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FLEXO Magazine : August 2009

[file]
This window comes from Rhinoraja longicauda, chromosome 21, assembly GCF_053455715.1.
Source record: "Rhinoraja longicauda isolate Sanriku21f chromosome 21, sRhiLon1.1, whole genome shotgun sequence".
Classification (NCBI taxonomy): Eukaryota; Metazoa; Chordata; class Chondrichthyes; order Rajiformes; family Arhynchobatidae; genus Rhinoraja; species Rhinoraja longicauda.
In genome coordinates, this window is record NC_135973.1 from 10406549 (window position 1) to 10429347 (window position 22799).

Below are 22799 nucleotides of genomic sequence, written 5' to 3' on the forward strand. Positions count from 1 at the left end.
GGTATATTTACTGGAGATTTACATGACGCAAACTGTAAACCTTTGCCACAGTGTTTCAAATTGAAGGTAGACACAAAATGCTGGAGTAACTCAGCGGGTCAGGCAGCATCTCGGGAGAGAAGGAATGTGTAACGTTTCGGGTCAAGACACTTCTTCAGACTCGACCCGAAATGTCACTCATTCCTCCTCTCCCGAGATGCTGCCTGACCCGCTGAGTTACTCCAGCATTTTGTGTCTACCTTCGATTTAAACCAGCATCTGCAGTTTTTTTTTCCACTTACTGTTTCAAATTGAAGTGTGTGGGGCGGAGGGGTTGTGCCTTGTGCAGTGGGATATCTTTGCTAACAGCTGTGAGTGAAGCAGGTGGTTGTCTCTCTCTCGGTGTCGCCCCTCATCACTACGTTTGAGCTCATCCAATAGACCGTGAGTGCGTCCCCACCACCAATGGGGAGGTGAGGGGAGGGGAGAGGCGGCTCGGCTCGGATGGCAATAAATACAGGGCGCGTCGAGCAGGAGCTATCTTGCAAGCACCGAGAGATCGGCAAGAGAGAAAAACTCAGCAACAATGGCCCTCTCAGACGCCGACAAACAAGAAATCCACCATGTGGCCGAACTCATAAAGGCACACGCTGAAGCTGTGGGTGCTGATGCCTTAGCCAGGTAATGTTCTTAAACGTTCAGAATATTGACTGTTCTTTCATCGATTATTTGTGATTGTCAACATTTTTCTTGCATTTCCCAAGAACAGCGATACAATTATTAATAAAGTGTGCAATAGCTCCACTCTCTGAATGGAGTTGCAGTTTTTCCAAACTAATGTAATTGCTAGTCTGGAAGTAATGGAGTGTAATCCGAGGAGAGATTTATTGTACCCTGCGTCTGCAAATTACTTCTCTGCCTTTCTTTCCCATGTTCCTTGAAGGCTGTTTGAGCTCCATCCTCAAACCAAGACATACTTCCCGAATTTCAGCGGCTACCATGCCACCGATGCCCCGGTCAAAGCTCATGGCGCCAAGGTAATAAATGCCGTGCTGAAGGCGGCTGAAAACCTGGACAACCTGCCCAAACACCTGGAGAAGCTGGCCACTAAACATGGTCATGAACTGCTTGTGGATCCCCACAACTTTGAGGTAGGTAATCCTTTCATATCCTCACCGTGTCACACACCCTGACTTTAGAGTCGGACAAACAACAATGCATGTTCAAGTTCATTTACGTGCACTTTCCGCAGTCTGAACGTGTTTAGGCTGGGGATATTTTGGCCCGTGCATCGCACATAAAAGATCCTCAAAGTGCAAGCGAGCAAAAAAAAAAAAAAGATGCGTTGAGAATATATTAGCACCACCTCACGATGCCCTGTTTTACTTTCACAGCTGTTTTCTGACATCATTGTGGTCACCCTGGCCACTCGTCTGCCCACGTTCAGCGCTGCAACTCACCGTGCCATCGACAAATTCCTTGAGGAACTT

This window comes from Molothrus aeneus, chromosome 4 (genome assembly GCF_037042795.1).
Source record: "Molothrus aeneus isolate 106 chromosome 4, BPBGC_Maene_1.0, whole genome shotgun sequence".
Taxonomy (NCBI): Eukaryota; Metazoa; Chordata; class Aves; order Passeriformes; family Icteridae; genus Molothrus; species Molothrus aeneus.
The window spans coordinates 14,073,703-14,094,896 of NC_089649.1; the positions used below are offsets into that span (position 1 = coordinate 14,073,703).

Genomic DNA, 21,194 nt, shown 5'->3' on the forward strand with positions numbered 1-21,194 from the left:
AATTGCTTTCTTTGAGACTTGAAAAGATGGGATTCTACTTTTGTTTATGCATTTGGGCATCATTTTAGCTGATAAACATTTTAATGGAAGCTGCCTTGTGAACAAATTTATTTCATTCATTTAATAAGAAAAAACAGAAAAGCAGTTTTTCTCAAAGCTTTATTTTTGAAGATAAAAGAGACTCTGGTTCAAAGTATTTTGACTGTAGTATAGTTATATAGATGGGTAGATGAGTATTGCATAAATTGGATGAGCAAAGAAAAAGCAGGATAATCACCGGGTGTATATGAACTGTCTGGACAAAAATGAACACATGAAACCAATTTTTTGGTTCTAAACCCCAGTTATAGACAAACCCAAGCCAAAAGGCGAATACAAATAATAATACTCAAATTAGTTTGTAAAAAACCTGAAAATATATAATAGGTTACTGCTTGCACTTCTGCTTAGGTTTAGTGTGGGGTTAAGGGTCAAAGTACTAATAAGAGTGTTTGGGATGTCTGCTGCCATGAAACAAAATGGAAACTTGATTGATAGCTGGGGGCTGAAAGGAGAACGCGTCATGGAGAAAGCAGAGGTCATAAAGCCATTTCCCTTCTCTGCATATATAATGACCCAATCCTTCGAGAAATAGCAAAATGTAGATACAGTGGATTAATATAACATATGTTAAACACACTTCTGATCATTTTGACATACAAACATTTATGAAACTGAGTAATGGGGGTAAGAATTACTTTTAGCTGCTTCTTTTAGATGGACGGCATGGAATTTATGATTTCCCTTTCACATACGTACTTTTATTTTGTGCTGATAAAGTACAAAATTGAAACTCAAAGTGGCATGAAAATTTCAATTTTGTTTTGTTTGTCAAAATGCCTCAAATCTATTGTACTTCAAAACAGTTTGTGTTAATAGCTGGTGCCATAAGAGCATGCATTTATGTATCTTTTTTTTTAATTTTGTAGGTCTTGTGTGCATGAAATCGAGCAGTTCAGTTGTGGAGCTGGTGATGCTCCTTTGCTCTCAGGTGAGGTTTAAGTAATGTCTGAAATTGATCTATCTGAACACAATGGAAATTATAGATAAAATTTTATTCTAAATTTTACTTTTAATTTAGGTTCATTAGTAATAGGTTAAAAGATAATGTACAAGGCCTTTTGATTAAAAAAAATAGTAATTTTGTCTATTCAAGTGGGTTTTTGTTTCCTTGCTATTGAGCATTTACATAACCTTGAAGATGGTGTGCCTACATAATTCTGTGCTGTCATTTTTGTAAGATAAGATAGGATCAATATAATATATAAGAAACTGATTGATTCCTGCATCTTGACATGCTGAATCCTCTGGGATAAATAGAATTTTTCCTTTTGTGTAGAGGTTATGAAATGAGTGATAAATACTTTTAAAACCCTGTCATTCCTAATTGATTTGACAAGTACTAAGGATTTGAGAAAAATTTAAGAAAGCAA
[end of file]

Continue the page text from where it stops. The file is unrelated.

TECHNOLOGIES & TECHNIQUES Opportunity Has Knocked: How Will You Get Ready? The Case for Fingerprinting & Characterization By Bill Pope and Michelle Beuscher Art courtesy EskoArtwork. Authors’ Note: This is the second in a series of three articles covering an updated methodology for printing as detailed in the Print Section of FIRST (Flexographic Image Reproduction Specifi cations and Tolerances) 4.0. This CGATS (Committees for Graphic Arts Technology Standards)-endorsed approach is intended to help the printer become more successful through optimization, fi ngerprinting, characterization, process control, and process improvement. To read Part I, see FLEXO July page 18. hen we last checked in with our printing department manager, he was in the throes of trying to determine whether his plant could print a new item with complex graphics, a specialty ink, and an expanded color gamut ink system. Well, through the optimization process described in the July installment of this series, he and his staff were successful in reproducing the desired graphics on their equipment. Now they are ready for the second main part of the methodology: fi ngerprinting and characterization. W WHAT’S THE DIFFERENCE? Fingerprinting and characterization are terms that are often used interchangeably. However, in today’s printing environment, they have very different and distinct meanings. Fingerprinting, as detailed in section 19.2 of FIRST 4.0, is a term that’s been used for many years and has evolved in its meaning and application. In year’s past, the term encompassed so that a look-up table of CMYK versus L*a*b* values can be generated. These values lead to profi les and subsequent color management activities. This entire process is known as characterization. Now, not all printers employ ICC-based color management. Many printers use conventional dot gain compensation curves (cutback curves) that adjust for differences in dot gain between the press and something else: a proof, another printed sample, etc. In this case, fi ngerprinting is the way that information is gathered, so that curves can be generated. G7™, or near-neutral calibration, is another process control technique that might be employed. The G7 process and details are beyond the scope of this article, but the necessary target can be run as part of a fi ngerprinting and/or characterization run as well. PROCESS CONTROL DATA So you know you can print the job… now what? both the mechanical check-out of the printing press, color calibration efforts, and to an extent process control activities. But since the advent of color management, a newer term has come to represent the color calibration part of fi ngerprinting: characterization. In an ICC-based color management world, characterization is the activity of determining how a printing (or proofi ng) system reproduces various combinations and tone levels of CMYK values. A profi ling target (such as an IT8.7/4) is used that contains known CMYK values, then the output of the target is measured with a spectrophotometer, 30 FLEXO AUGUST Fingerprinting allows you to fi nd out and quantify how much a printing process varies, typically for a few key print attributes, such as: solid ink density, dot gain, and others. This information is then used to determine process control limits (upper and lower) so that, during future pressruns, an operator can determine when to take corrective action (and when not to). Additionally, printers can use it to develop customer release specifi cations that are realistic and based on factual data about the process. It is important to view the fi ngerprinting pressrun as “placing the stake in the ground,” meaning that all future pressruns will need to perform similarly to this one. The success of any color calibration efforts rely on this fact. FINGERPRINT AND PRESS TRIAL Now that the process has been optimized for this new job, as was reviewed in last month’s article, it’s time to take the identifi ed materials and settings, put them all back together, and print the fi ngerprint test form. Since this job utilizes a specialty ink and expanded color gamut ink system, the test form will need to include elements that allow for an evaluation 2009 www.flexography.org